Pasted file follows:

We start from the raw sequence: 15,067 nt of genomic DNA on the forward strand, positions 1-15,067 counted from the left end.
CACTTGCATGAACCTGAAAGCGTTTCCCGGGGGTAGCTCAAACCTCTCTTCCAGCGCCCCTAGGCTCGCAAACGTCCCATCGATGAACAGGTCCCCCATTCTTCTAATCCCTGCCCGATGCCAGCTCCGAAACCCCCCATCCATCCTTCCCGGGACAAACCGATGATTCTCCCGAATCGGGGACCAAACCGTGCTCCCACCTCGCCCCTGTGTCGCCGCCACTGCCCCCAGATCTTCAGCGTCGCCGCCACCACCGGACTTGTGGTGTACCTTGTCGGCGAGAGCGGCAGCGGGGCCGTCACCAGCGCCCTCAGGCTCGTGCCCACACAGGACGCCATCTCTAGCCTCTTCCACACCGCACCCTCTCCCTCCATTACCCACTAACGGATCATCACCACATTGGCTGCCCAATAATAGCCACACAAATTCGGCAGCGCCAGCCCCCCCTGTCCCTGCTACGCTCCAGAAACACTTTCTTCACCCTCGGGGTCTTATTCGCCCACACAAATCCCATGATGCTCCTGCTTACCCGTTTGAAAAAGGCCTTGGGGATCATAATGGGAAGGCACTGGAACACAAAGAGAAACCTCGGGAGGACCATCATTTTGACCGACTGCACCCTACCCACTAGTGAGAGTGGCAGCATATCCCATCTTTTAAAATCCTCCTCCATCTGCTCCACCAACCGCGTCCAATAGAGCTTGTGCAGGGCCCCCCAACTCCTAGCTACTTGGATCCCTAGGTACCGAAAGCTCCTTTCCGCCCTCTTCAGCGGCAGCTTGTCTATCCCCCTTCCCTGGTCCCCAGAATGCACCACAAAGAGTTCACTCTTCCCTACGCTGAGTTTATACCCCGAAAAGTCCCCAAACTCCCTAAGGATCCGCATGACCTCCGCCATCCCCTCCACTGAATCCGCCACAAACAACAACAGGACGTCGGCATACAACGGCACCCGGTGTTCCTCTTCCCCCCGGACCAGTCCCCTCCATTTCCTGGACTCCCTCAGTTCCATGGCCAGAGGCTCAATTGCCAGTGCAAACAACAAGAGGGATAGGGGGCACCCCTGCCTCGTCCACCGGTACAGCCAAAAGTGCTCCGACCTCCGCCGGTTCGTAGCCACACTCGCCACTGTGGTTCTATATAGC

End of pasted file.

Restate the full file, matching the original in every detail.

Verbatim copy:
We start from the raw sequence: 15,067 nt of genomic DNA on the forward strand, positions 1-15,067 counted from the left end.
CACTTGCATGAACCTGAAAGCGTTTCCCGGGGGTAGCTCAAACCTCTCTTCCAGCGCCCCTAGGCTCGCAAACGTCCCATCGATGAACAGGTCCCCCATTCTTCTAATCCCTGCCCGATGCCAGCTCCGAAACCCCCCATCCATCCTTCCCGGGACAAACCGATGATTCTCCCGAATCGGGGACCAAACCGTGCTCCCACCTCGCCCCTGTGTCGCCGCCACTGCCCCCAGATCTTCAGCGTCGCCGCCACCACCGGACTTGTGGTGTACCTTGTCGGCGAGAGCGGCAGCGGGGCCGTCACCAGCGCCCTCAGGCTCGTGCCCACACAGGACGCCATCTCTAGCCTCTTCCACACCGCACCCTCTCCCTCCATTACCCACTAACGGATCATCACCACATTGGCTGCCCAATAATAGCCACACAAATTCGGCAGCGCCAGCCCCCCCTGTCCCTGCTACGCTCCAGAAACACTTTCTTCACCCTCGGGGTCTTATTCGCCCACACAAATCCCATGATGCTCCTGCTTACCCGTTTGAAAAAGGCCTTGGGGATCATAATGGGAAGGCACTGGAACACAAAGAGAAACCTCGGGAGGACCATCATTTTGACCGACTGCACCCTACCCACTAGTGAGAGTGGCAGCATATCCCATCTTTTAAAATCCTCCTCCATCTGCTCCACCAACCGCGTCCAATAGAGCTTGTGCAGGGCCCCCCAACTCCTAGCTACTTGGATCCCTAGGTACCGAAAGCTCCTTTCCGCCCTCTTCAGCGGCAGCTTGTCTATCCCCCTTCCCTGGTCCCCAGAATGCACCACAAAGAGTTCACTCTTCCCTACGCTGAGTTTATACCCCGAAAAGTCCCCAAACTCCCTAAGGATCCGCATGACCTCCGCCATCCCCTCCACTGAATCCGCCACAAACAACAACAGGACGTCGGCATACAACGGCACCCGGTGTTCCTCTTCCCCCCGGACCAGTCCCCTCCATTTCCTGGACTCCCTCAGTTCCATGGCCAGAGGCTCAATTGCCAGTGCAAACAACAAGAGGGATAGGGGGCACCCCTGCCTCGTCCACCGGTACAGCCAAAAGTGCTCCGACCTCCGCCGGTTCGTAGCCACACTCGCCACTGTGGTTCTATATAGC